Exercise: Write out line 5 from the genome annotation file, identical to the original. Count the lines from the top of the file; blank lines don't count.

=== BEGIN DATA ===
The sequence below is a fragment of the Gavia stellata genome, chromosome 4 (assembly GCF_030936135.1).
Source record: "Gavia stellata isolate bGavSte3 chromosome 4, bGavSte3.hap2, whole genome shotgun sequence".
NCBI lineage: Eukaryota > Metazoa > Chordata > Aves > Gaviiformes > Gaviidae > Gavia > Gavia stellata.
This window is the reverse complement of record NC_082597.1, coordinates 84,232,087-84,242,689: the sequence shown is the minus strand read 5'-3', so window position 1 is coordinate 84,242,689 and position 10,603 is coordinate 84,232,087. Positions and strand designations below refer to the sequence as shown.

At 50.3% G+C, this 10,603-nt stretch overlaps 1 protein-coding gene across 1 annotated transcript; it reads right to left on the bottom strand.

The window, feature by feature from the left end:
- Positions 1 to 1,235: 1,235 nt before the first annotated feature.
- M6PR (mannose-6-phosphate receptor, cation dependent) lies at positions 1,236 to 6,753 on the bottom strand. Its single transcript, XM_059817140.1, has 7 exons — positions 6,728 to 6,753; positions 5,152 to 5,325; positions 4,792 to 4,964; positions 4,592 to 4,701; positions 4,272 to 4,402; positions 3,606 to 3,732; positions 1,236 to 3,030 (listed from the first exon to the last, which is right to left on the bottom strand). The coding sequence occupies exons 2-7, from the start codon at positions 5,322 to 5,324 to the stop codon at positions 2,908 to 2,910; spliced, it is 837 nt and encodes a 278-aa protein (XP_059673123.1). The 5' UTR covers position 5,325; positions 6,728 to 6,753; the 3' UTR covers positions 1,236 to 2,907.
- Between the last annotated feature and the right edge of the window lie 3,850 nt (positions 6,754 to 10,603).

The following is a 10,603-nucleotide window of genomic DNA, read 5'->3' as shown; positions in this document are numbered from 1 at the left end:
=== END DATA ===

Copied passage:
At 50.3% G+C, this 10,603-nt stretch overlaps 1 protein-coding gene across 1 annotated transcript; it reads right to left on the bottom strand.